Richard Wright came to Communism he says knowing nothing of economics which meant he knew nothing of Socialism (the terms Socialism and Communism are of course synonymous). He also was a religious convert to the Communist Party and brought to it that humourless, deadly earnestness with its readiness to live and even die for “ the cause,” so typical of many Communist converts. For him, the cause was mainly the “coloured question.” It was Stalin’s National and Colonial Question that won his interest. His internationalism was in effect merely a black and white cosmopolitanism. He fails to appreciate that only the abolition of Capitalism can guarantee the emancipation of workers, black or white, from their real thraldom, the thraldom of those denied access to the productive resources to a privileged section who own those resources. His writing becomes at times almost hysterical. His account of his persecution at the hands of the Chicago Local is more reminiscent of the Ku Klux Klan than a so called proletarian party.
Louis Fischer’s is the most objective account—that of a humane and sympathetic supporter whose sentiments over Russia led him badly astray. Stephen Spender is just another of the pink poets who left the Fabian drawing-room in search of red-blooded political adventure. He appears to have wandered back without ever finding out what it was all really about.
Koestler is the most orthodox of these “ Communist ” converts. He even claims to have accepted Marxism, although his account of it is never more than the tedious rubber-stamped version of the typical communist editorial. In effect he was one of the many highly emotional anti-Fascists who believed that the Communist Party was the best instrument for serving such ends.
Koestler’s account of his seven year membership of the Communist Party is a piece of sheer self-dramatisation. Indeed Marxism merely serves as a somewhat dubious literary device for sustaining the suspense and tension of a thriller. The chief impressions one gathers from his tale are of a temporary period of conspiratorial anonymity; visits of party “contacts,” from whom he received instructions and to whom he gave bits of information gleaned in his journalistic capacity in a big newspaper publishers; his studies in the art of going underground and acquiring techniques for insurrection; his participation—although he was, he says, never in the actual shooting frays—in the political cum Chicago— gangster warfare between Nazis and Communists. All of which activity suggests not so much adult political reasoning but rather an adolescent desire to play “Cops and Robbers.”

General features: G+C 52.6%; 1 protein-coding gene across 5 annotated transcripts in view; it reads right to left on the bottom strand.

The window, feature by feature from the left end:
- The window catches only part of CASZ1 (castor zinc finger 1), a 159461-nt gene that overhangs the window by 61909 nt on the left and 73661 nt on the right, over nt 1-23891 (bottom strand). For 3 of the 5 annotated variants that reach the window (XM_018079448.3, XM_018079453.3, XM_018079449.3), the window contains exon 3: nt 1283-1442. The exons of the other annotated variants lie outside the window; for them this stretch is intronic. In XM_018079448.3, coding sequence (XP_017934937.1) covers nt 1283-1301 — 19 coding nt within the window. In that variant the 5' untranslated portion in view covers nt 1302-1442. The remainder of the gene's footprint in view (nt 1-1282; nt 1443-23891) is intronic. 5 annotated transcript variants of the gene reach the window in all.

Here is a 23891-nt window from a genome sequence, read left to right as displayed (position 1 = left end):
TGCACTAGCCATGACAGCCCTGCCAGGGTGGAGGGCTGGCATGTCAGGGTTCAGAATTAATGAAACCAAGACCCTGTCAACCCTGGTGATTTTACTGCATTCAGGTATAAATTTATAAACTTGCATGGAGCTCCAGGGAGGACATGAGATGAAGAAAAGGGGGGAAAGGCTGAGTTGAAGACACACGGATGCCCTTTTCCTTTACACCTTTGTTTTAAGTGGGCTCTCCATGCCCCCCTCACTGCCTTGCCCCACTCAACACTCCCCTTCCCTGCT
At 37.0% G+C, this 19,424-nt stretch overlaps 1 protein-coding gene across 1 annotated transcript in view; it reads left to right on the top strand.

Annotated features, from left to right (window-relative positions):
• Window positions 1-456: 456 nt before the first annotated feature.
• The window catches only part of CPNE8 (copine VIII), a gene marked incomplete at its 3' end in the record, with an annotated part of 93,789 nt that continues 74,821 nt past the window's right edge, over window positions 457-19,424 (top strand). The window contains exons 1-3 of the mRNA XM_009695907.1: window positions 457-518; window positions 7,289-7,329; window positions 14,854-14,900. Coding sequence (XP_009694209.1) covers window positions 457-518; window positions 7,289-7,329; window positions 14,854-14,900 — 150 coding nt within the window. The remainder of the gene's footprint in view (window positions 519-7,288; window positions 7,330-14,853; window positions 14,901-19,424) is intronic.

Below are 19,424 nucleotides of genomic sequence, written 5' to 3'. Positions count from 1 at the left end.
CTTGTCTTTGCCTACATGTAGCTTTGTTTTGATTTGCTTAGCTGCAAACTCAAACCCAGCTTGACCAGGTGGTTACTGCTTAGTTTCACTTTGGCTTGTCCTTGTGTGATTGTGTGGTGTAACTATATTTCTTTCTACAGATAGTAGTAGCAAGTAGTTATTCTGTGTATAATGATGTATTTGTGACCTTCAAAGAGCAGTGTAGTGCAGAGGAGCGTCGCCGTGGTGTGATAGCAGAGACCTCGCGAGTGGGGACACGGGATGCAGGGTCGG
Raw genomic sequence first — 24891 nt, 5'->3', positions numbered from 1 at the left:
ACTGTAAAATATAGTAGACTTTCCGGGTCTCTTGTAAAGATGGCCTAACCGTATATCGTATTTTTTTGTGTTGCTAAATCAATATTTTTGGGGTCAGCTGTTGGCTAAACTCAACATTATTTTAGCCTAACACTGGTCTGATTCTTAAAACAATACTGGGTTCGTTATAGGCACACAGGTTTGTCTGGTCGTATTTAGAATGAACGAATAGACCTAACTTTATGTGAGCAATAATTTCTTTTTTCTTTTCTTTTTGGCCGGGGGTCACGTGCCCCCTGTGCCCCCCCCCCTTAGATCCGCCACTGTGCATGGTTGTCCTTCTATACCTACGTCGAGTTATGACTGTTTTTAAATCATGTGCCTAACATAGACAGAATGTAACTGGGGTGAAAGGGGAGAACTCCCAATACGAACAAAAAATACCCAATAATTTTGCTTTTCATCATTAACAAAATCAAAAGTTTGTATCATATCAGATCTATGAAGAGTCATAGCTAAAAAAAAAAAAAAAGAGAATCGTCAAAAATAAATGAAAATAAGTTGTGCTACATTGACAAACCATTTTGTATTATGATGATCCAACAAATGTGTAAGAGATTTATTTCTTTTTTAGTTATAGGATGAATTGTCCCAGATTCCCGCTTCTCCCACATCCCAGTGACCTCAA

He left the Communist Party as the result of three carefully chosen phrases which he used at a meeting of German émigré writers. One was “ No movement, party or person can claim the privilege of infallibility.” Another was a quotation from Thomas Mann—“A harmful truth is better than a useful lie.” Although at the meeting he uttered no criticism of Russia or the Communist Party, it was, he says, a declaration of war. A few days later he resigned his membership.
This piece of typical Koestlerian crypticism simply adds up to the plain fact that he had merely discovered that lies and corruption are still lies and corruption no matter under what guise they appear; that the end does not justify the means because in such practices the means themselves become the end. It took seven years of intense political experience and on-the-spot observation for this intellectual to painfully acquire what the newest convert to our organisation regards as an almost self evident proposition.
Nevertheless “ Fight Fascism ” was still for him the political categorical imperative. He supported the war. He regarded it in the character of a crusade. In an article in the New York Times Magazine during the war he referred to the war as a showdown between the powers of light and darkness. He did make the half hearted reservation that it was not the final showdown. Nevertheless he left no doubt about his belief that it was a showdown.
Koestler is always getting his political objectives mixed up with his “ id ” and “ super ego ” As an admirer of Freud he is always seeking truth, not at the level of empirical observation but in the dark depths of his “unconscious,” to which he seeks to descend. Occasionally he comes up for air but it is never with the truth but always another error.
Koestler tells us in the preface to “The Yogi and the Commissar” that since his schooldays he has not ceased to marvel at the fool he was the year before. He says this is still true today although in a modified form. For some that may be a Koestlerian epigram. For us it would be fitting words for his political epitaph.
We cannot resist the temptation of saying that what is happening in Russia today is an empirical confirmation of the correct position we took up right from the first as to the real nature of Russian social and economic development, while the intellectual Christopher Columbuses were feverishly discovering “The Socialist Sixth of the World.”
“The God That Failed” might provide one of the popular formula’s which serve as current explanations of Russia. They are often successful because, although they do not say anything objectively valid about Russia, they do give the illusion of understanding what they do not really understand. It will perhaps be accepted by people who are politically naive and no more than merely curious about social affairs.
The writers of this book seem to have forgotten nothing and learned nothing. Russia still remains for them a sinister historical enigma. All of them still believe Russia had got on the right path but somehow has taken the wrong turning. Believing as they do in a non Marxist sense that men make history, they believe that bad men make bad history.
Having started with illusions they were ripe—rotten ripe one might say, for disillusionment. In substance their disillusionment consists of the replacing of one set of illusions with another set. One hardly knows whether to call the book a study in tragic futility or a lesson in futile tragedy.
But this is where we came in.